It’s been a long time since I was crying uncontrollably and feeling like I was going to puke at any second. These days it’s mostly some nausea (sniffing peppermint oil is an amazing help for that by the way), a rapid heartbeat and some tightness in the chest. If I can’t get to a quiet place, then it can escalate. Usually, I can make that happen or at least stand in the back of my classroom and breathe for a minute or two while my students work.

Perhaps, I need one more really big anxiety-producing experience, akin to meeting my boyfriend’s parents or traveling somewhere I’ve never been. This way I can really see where I am. I’m sure this will happen in due time. I feel good most days though, and I’m really proud of that. I’m almost where I want to be. It feels really good not to have that black hole hanging out in my chest anymore. (But if Matthew McConaughey wanted to hang out there, then I’d be OK with that.)

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I hate my anxiety.

I hate the familiar dizzy, swollen feeling in my head when it’s coming and there’s nothing I can do to stop it. It starts when I think I disappointed someone (again), when I disappoint myself, when I have to talk about an uncomfortable subject, when I anticipate a confrontation, when I question whether I said the right things, when I face a decision and feel like no matter what I do, it will be wrong. It happens when I can’t trust my own thoughts because they contradict each other from one second to the next.

I hate when I breathe and it feels like the oxygen is not getting anywhere.

I hate when I want to be broken with other people, but I’m afraid they’ll reject me and I’ll be broken all alone.

I despise unfinished thoughts. And overdone thoughts. And thinking.

I hate being tired when I haven’t done anything. Just thinking about everything I have to do is exhausting. I hate not having it all together, even though I’m one of the most “together” people I know.

I hate feeling like I have to do everything right. Is there really a right or wrong way to eat, dress, brush your teeth, write in your journal, vent to your friend or feel? I want the freedom to make mistakes. I don’t want such a d*mn guilty conscience. I hate that even when I am relaxed, I know it’s not going to last. (Maybe the relaxed spells can get longer and more frequent and the anxious spells can get shorter?)

I hate that when I perceive conflict with someone, I cannot stop playing the scenario in my head. I purposefully turn my thoughts to other things. I pray. I tell myself how I’m going to resolve the conflict as soon as possible. Still, my mind goes back to repeat, repeat and freakin repeat. I hate how long it takes my body to calm down once I get worked up. I take deep breaths. I walk. I pray. I ignore, and sometimes, I have to sleep it off.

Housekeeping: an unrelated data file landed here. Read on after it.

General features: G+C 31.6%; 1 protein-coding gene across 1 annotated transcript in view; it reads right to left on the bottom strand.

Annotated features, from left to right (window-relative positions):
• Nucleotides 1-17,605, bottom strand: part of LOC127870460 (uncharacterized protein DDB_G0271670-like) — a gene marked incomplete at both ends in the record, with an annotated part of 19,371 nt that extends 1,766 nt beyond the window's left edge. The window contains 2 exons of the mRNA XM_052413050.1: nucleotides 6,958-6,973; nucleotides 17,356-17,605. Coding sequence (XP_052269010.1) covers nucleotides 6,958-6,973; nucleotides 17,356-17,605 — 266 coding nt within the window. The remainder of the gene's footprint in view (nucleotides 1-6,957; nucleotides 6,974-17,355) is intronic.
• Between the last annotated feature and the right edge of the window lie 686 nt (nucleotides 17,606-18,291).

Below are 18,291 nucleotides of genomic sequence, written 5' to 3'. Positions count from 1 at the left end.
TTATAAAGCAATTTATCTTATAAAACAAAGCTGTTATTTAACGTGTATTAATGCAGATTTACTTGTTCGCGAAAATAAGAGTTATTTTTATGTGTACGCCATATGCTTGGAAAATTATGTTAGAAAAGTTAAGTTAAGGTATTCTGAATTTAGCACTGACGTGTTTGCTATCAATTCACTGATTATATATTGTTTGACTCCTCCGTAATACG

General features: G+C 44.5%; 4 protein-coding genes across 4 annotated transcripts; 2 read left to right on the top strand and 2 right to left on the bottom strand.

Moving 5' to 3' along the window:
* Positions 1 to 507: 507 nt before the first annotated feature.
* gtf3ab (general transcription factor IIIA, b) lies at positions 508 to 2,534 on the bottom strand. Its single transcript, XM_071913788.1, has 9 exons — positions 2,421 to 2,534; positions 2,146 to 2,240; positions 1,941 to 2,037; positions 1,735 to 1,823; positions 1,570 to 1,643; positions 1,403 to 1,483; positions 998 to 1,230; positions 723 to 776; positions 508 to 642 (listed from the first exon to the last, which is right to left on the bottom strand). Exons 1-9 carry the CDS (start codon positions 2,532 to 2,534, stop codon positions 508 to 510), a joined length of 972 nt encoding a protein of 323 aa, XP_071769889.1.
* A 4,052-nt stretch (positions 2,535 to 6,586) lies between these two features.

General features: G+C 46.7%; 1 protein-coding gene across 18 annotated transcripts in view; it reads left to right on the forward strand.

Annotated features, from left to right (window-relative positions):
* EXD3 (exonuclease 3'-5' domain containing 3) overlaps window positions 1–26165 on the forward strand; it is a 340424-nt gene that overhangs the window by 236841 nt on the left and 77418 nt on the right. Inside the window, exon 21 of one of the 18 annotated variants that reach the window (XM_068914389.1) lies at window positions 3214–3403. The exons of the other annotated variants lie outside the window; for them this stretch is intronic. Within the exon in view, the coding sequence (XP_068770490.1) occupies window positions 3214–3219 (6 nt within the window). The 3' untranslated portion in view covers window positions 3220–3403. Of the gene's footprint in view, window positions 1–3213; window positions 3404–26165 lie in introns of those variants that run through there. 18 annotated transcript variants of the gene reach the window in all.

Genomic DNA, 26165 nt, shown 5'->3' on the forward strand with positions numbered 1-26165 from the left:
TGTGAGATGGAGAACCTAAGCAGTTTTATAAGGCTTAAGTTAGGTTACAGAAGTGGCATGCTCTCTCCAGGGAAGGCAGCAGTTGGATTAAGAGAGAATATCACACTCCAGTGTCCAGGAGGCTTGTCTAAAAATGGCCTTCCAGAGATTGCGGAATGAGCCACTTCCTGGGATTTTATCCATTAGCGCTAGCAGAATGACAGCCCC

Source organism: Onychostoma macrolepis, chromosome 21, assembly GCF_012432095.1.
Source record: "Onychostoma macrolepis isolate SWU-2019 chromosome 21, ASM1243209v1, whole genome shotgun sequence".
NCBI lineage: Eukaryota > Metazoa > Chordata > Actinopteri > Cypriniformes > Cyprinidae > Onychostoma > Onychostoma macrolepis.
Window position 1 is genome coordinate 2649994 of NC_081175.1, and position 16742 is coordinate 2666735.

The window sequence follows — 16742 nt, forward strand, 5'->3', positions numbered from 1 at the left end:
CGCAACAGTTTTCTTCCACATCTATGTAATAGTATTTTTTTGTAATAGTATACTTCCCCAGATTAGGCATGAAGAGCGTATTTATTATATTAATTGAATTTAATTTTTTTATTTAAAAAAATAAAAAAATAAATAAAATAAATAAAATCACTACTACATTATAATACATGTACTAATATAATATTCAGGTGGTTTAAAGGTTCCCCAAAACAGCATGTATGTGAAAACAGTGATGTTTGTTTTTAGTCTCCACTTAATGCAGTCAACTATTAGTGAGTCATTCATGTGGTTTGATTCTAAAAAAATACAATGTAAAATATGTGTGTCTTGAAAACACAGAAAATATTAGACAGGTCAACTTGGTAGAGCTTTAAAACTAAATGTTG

I hate when I almost passed out at work because my boyfriend was 15 minutes late to pick me up. Even though my mind knew he’d be there soon, my anxiety was sure he was going to leave me hanging. I hate the constant cramps and soreness in my shoulders, neck and back. I hate when the nerve pains shoot down my arm and make me think I’m having a heart attack. Even though I know it’s an anxiety attack, I take an aspirin just to be safe.

I hate never feeling prepared enough to start anything and always feeling like there’s something I forgot. I hate what a big part of my life this has become.

But I love my life.

I don’t love anxiety, but I love myself, and anxiety is an aspect of me. So I accept it.

I appreciate anxiety because it has shown me what I can overcome and how strong I am to always come back.

Although I hate the way people react to my anxiety (“You’re such a pretty little thing. You have a good life. What do you have to be anxious about?”), I appreciate my anxiety because it makes me more understanding. I am determined never to make another person feel small because of the way uneducated people have made me feel. I hope I never say things like, “If you just trusted God…,” “If you just took this herb or medication…,” or “If you just decided not to worry, then things would be better.”

Instead, I’ll say, “I know it’s hard. I understand, and I’m here for you.” I appreciate my anxiety because maybe my words and experiences can help someone else who feels like no one understands. Maybe I can be their “angel with skin on,” someone who is there for them. I appreciate my anxiety because, when I pour my anxious feelings out on paper, I produce some of my best creative work. Sometimes, I can write almost as fast as I can think.

I appreciate my anxiety because it forces me to spend some time, alone and quiet, when otherwise I would try to be busy and productive all the time. It’s during the “alone time” where I feel the most like myself.